We have a free-market healthcare system in the United States, and yet we, the consumer, don’t seem to benefit from any of the usual things that make a free market valuable — transparency, quality, choice, and price. Take, for example, post-acute care.
Each year about one in five hospital patients in the U.S. require follow-up care after hospital stays for major surgery or illness. What does the “free market” look like in post-acute care?
Patients and their families usually ask a doctor or nurse at the hospital for a recommendation because they have never considered post-acute care until they need it. Or a hospital staff member whose job it is to process your discharge provides some options close to patients’ homes. Or a representative from a rehab facility pays a visit to the hospital to market their services.
Too often, patients do not have the critical information they need to carefully assess their options and make informed choices when they are at their most vulnerable. They rely on faith, instead of facts.
Decisions on where to go for post-hospital care usually have to be made quickly, and patients are just relieved to find a bed. The result is that people end up choosing lower-quality providers. One study found that only 16% of Medicare recipients using services at a skilled nursing facility chose the best provider that’s available to them.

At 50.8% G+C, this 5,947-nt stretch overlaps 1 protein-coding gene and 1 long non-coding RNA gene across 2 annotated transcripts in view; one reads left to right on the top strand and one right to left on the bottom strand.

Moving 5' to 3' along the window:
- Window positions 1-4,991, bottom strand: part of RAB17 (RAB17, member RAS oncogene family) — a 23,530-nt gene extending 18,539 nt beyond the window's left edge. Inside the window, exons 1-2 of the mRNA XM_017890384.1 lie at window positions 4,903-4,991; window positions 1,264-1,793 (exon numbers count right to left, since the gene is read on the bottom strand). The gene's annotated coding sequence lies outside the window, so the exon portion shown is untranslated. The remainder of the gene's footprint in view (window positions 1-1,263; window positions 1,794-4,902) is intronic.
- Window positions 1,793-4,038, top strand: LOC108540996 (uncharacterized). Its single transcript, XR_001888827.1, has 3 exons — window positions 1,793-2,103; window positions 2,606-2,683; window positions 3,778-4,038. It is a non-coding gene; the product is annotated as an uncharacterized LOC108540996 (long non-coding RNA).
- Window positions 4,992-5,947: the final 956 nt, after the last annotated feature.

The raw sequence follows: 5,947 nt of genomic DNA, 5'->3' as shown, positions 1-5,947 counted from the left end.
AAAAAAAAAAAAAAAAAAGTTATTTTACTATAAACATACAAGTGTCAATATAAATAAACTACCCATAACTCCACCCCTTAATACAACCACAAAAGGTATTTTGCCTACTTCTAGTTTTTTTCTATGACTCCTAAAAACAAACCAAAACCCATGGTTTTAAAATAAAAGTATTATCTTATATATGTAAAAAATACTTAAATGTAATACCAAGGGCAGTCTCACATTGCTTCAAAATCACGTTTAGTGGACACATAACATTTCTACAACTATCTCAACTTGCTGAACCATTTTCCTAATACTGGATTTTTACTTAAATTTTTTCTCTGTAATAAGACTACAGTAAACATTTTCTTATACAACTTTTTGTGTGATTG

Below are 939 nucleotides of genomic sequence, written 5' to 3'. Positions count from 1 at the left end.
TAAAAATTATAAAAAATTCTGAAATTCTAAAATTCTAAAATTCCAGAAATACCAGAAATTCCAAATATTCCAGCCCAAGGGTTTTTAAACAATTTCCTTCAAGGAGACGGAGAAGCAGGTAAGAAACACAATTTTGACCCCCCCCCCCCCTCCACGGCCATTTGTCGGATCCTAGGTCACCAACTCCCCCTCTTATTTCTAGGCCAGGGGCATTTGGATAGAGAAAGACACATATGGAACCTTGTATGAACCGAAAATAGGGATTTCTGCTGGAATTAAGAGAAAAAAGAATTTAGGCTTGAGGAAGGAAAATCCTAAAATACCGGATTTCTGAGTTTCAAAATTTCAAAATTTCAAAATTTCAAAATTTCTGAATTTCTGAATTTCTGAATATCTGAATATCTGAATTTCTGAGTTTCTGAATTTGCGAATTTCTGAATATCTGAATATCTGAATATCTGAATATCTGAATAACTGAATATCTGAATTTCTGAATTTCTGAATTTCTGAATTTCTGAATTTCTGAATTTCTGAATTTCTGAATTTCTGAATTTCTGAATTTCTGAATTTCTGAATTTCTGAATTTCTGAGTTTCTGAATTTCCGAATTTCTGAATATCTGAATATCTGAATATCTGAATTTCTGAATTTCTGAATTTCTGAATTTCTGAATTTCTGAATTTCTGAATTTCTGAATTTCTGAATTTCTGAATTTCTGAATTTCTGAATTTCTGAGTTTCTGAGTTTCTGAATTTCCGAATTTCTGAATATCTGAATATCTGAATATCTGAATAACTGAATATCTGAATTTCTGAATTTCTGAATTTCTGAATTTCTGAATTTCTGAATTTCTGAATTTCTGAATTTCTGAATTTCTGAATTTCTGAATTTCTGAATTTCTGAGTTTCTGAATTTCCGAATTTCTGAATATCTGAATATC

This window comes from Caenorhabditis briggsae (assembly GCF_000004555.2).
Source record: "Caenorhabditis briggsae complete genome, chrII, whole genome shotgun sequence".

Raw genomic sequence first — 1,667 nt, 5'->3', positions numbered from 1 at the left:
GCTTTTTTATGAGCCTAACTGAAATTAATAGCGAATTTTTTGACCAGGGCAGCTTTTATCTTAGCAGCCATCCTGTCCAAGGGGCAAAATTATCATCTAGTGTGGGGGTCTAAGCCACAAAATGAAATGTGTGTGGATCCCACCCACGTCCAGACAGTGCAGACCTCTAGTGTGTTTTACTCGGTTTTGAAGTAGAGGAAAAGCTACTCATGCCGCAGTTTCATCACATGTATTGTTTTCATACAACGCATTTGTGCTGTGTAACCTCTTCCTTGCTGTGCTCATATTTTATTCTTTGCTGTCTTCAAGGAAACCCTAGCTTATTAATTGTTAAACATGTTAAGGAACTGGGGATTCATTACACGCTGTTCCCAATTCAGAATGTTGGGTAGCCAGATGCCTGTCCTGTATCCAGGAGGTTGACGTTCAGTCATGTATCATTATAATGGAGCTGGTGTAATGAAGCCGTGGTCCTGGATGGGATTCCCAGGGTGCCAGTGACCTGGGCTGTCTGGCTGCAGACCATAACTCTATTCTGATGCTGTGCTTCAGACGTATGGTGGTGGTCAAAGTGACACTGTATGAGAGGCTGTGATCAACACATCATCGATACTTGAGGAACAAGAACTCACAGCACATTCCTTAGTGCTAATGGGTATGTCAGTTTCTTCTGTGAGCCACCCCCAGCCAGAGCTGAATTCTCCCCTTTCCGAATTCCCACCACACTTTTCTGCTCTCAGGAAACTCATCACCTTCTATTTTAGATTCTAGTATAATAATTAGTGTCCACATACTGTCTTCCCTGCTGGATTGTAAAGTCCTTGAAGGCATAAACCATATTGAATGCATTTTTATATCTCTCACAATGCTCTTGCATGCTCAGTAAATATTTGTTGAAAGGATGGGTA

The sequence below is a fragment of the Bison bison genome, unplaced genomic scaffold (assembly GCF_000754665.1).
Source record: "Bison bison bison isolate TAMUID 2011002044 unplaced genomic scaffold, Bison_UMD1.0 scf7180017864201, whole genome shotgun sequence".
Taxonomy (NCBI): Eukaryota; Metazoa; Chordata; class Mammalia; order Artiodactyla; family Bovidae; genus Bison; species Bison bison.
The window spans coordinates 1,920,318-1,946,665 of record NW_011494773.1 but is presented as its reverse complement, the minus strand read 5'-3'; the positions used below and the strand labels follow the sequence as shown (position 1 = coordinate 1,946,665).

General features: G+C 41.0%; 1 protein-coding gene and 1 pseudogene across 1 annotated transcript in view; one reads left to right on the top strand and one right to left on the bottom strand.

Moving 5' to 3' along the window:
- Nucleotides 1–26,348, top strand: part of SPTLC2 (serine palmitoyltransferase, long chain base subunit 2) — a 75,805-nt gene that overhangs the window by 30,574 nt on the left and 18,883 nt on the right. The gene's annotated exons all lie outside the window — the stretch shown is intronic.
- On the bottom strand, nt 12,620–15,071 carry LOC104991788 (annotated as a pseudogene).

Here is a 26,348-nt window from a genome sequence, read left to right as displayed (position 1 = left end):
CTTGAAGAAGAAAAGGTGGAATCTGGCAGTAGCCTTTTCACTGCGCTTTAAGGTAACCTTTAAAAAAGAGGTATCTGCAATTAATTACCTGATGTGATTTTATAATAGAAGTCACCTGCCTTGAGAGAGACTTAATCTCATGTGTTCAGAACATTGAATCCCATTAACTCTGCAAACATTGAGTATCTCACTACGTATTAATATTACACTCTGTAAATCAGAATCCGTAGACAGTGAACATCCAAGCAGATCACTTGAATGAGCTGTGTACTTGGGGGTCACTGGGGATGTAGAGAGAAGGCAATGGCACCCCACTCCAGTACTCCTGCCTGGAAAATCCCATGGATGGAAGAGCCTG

And unfortunately, poor care transitions end up having negative consequences for patients, including additional hospital stays, longer recovery times, and long-term complications.
The coronavirus pandemic exposed how fragile and disconnected care transitions are. Hospitals didn’t allow family members, let alone representatives of post-acute providers, also known as community liaisons, to make bedside visits. As skilled nursing facilities closed their doors to control outbreaks in their facilities, patients had fewer choices. Post-acute care companies had staffing shortages and struggled to find personal protection equipment. Patients stopped health aides from entering their homes because of COVID-19 fears.
Where does that leave us? How does the post-acute environment evolve to improve the quality of care while lowering costs and empowering the consumer?
Aidin recently hosted a webinar featuring our partners at health systems and post-acute care providers. The pandemic forced them to quickly come up with ideas to address capacity constraints in the hospital while also providing appropriate follow-up care. Their insights provide a roadmap to better align hospital incentives to reduce unnecessary discharge delays and readmissions with providers’ goals to earn more referrals and patients’ desires to find the best possible care.
Upgrade care through telemedicine and remote monitoring
Vanderbilt University Medical Center created a “Covid to home,” program, which is an enhanced home health strategy for Covid patients. The medical center was able to put the program in place within a few days and has taken care of more than 500 patients to date. Nurses and physicians used the hospital’s telemedicine platform to connect with patients. To make these virtual visits more productive, patients were given simple medical devices like pulse oximeters and blood pressure upon discharge to allow the hospital to better monitor their respiratory status.